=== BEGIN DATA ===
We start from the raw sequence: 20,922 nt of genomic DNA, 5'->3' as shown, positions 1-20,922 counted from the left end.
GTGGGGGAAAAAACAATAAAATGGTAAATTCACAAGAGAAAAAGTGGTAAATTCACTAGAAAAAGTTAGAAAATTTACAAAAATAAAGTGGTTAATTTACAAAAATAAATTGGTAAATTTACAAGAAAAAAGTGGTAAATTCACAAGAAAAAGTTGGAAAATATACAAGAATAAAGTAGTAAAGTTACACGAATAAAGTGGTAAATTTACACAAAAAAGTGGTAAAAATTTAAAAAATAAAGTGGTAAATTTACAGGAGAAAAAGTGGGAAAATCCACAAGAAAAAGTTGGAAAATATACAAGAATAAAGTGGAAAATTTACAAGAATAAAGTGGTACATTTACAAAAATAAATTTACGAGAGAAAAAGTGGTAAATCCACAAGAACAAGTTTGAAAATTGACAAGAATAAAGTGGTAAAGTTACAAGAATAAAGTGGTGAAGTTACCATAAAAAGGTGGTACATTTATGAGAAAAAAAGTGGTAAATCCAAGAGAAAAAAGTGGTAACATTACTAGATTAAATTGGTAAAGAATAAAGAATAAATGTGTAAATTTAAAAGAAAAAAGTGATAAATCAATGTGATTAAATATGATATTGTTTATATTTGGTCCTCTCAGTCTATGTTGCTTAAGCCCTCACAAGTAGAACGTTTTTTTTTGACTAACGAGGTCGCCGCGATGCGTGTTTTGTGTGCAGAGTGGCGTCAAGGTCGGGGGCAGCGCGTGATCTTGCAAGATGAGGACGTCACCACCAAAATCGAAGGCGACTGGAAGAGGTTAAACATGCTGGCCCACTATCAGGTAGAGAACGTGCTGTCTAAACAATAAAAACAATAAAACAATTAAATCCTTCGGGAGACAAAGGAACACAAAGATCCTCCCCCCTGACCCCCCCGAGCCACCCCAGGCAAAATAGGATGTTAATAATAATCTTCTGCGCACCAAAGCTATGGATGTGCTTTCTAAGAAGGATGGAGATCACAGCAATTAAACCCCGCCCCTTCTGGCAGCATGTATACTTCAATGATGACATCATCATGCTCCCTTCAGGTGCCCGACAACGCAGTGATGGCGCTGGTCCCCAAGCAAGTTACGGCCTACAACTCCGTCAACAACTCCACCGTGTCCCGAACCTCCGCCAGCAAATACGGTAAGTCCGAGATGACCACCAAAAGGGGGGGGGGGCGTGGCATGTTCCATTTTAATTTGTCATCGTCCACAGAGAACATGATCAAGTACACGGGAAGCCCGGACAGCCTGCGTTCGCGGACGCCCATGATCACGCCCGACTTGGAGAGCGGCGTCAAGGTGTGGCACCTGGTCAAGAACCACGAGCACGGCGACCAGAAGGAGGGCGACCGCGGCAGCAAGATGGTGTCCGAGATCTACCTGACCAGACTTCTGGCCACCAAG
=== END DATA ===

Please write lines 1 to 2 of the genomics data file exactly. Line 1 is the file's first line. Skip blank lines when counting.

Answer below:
We start from the raw sequence: 20,922 nt of genomic DNA, 5'->3' as shown, positions 1-20,922 counted from the left end.
GTGGGGGAAAAAACAATAAAATGGTAAATTCACAAGAGAAAAAGTGGTAAATTCACTAGAAAAAGTTAGAAAATTTACAAAAATAAAGTGGTTAATTTACAAAAATAAATTGGTAAATTTACAAGAAAAAAGTGGTAAATTCACAAGAAAAAGTTGGAAAATATACAAGAATAAAGTAGTAAAGTTACACGAATAAAGTGGTAAATTTACACAAAAAAGTGGTAAAAATTTAAAAAATAAAGTGGTAAATTTACAGGAGAAAAAGTGGGAAAATCCACAAGAAAAAGTTGGAAAATATACAAGAATAAAGTGGAAAATTTACAAGAATAAAGTGGTACATTTACAAAAATAAATTTACGAGAGAAAAAGTGGTAAATCCACAAGAACAAGTTTGAAAATTGACAAGAATAAAGTGGTAAAGTTACAAGAATAAAGTGGTGAAGTTACCATAAAAAGGTGGTACATTTATGAGAAAAAAAGTGGTAAATCCAAGAGAAAAAAGTGGTAACATTACTAGATTAAATTGGTAAAGAATAAAGAATAAATGTGTAAATTTAAAAGAAAAAAGTGATAAATCAATGTGATTAAATATGATATTGTTTATATTTGGTCCTCTCAGTCTATGTTGCTTAAGCCCTCACAAGTAGAACGTTTTTTTTTGACTAACGAGGTCGCCGCGATGCGTGTTTTGTGTGCAGAGTGGCGTCAAGGTCGGGGGCAGCGCGTGATCTTGCAAGATGAGGACGTCACCACCAAAATCGAAGGCGACTGGAAGAGGTTAAACATGCTGGCCCACTATCAGGTAGAGAACGTGCTGTCTAAACAATAAAAACAATAAAACAATTAAATCCTTCGGGAGACAAAGGAACACAAAGATCCTCCCCCCTGACCCCCCCGAGCCACCCCAGGCAAAATAGGATGTTAATAATAATCTTCTGCGCACCAAAGCTATGGATGTGCTTTCTAAGAAGGATGGAGATCACAGCAATTAAACCCCGCCCCTTCTGGCAGCATGTATACTTCAATGATGACATCATCATGCTCCCTTCAGGTGCCCGACAACGCAGTGATGGCGCTGGTCCCCAAGCAAGTTACGGCCTACAACTCCGTCAACAACTCCACCGTGTCCCGAACCTCCGCCAGCAAATACGGTAAGTCCGAGATGACCACCAAAAGGGGGGGGGGGCGTGGCATGTTCCATTTTAATTTGTCATCGTCCACAGAGAACATGATCAAGTACACGGGAAGCCCGGACAGCCTGCGTTCGCGGACGCCCATGATCACGCCCGACTTGGAGAGCGGCGTCAAGGTGTGGCACCTGGTCAAGAACCACGAGCACGGCGACCAGAAGGAGGGCGACCGCGGCAGCAAGATGGTGTCCGAGATCTACCTGACCAGACTTCTGGCCACCAAG